Not the idea, but implementing it so that it actually makes sense to use it. At least in my head. Sure an animal is the base, dog, cow, rhino are the derived classes. But to me the part I hard time getting was what the heck can be really basic piece(s) of data in an animal that the derived classes can be built on. Things like that caught me and still do.
Perhaps a different example would make things clearer. Consider a Shape base class that has an area() virtual function, and two separate derived classes, Circle and Rectangle. These two types of Shapes need to use different equations to compute their area(), but both of them have a concept of area. So if you wanted to write a function that needed the area of a shape, but didn't care what kind of shape it was other than that, you only need to write one function (taking a Shape* parameter), instead of needing to write two separate functions (one for Circle and one for Rectangle) which are largely identical except for the type.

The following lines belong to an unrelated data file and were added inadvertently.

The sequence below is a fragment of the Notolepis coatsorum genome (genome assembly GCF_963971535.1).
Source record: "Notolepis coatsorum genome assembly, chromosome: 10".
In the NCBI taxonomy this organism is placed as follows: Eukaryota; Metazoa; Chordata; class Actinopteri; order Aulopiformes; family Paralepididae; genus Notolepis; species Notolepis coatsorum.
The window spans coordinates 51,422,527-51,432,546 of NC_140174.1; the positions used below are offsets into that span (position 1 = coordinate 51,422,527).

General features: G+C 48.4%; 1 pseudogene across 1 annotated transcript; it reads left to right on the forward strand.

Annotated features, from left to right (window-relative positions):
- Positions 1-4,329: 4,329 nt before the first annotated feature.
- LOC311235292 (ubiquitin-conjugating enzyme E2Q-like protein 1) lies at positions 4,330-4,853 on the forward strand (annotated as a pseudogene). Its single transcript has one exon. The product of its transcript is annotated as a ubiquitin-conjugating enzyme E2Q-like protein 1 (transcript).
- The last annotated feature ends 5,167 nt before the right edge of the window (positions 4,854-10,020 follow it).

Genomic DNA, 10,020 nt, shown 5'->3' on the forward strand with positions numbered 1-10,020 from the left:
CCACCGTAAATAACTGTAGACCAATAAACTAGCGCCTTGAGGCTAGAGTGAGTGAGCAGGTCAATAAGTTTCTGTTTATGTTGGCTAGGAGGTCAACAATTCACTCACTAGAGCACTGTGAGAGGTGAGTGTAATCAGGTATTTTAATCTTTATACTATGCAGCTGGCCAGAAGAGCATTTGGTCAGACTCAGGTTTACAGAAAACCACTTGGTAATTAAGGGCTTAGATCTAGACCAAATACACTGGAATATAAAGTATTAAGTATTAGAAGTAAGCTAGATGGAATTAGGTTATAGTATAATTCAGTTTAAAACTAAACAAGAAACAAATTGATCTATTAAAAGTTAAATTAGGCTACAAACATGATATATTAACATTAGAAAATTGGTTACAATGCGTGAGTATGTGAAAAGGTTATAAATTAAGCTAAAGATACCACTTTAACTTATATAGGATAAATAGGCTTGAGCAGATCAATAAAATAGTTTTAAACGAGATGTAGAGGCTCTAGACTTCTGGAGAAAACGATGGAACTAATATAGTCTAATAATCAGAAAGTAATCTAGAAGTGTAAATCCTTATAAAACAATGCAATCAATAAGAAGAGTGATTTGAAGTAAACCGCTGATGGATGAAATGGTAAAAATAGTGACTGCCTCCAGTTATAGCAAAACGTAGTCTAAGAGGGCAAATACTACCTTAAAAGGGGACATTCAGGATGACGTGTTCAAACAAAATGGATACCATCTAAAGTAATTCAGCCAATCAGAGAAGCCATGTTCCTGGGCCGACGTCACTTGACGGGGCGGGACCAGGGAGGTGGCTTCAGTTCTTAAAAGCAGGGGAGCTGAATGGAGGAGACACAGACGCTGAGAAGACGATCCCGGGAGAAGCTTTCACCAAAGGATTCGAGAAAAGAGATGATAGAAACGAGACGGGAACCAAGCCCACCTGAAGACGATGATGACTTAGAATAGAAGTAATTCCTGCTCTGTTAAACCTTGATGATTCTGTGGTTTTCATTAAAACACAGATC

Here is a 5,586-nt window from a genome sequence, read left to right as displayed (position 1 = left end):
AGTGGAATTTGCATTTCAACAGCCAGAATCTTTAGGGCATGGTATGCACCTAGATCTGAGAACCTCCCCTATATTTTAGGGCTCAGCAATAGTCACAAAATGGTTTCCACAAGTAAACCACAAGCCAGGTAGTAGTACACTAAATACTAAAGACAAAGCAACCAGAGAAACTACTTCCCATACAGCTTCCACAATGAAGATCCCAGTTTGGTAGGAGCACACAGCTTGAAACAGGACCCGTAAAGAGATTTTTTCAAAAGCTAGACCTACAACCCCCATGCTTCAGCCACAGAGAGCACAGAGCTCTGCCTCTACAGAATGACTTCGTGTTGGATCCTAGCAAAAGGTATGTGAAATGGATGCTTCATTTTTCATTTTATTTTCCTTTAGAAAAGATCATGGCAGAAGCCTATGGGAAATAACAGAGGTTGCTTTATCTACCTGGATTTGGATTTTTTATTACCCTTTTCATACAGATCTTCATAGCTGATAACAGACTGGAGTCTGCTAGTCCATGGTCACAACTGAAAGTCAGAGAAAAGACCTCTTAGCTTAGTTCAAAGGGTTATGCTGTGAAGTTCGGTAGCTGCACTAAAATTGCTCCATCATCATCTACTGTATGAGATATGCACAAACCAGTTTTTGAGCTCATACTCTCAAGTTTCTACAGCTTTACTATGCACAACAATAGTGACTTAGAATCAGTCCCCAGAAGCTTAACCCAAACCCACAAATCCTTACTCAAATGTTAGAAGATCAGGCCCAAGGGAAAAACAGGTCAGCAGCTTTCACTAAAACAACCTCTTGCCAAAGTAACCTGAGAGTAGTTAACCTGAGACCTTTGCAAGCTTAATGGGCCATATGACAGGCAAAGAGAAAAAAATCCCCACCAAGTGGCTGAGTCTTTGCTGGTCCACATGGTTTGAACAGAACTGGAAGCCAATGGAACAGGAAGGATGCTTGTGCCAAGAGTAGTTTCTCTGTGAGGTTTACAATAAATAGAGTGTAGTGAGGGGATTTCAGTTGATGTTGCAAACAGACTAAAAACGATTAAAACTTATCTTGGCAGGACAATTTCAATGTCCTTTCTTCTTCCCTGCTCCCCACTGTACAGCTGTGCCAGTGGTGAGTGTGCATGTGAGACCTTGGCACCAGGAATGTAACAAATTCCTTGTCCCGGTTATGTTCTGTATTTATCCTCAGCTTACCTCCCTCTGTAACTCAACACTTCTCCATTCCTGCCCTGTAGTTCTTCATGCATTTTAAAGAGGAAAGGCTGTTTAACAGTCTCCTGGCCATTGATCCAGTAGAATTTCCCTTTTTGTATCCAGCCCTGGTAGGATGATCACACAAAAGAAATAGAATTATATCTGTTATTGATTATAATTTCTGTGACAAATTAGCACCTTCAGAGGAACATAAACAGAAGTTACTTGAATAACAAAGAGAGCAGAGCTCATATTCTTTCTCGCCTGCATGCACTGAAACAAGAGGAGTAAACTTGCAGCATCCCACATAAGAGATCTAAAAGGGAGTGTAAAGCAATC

Incidentally, the above inheritance example could be re-posed as a template example without too much trouble. The major difference between inheritance and templates is: If the actual type of an object (eg, Rectangle or Circle) can be known at compile time, use templates; if it cannot be known until runtime, use inheritance.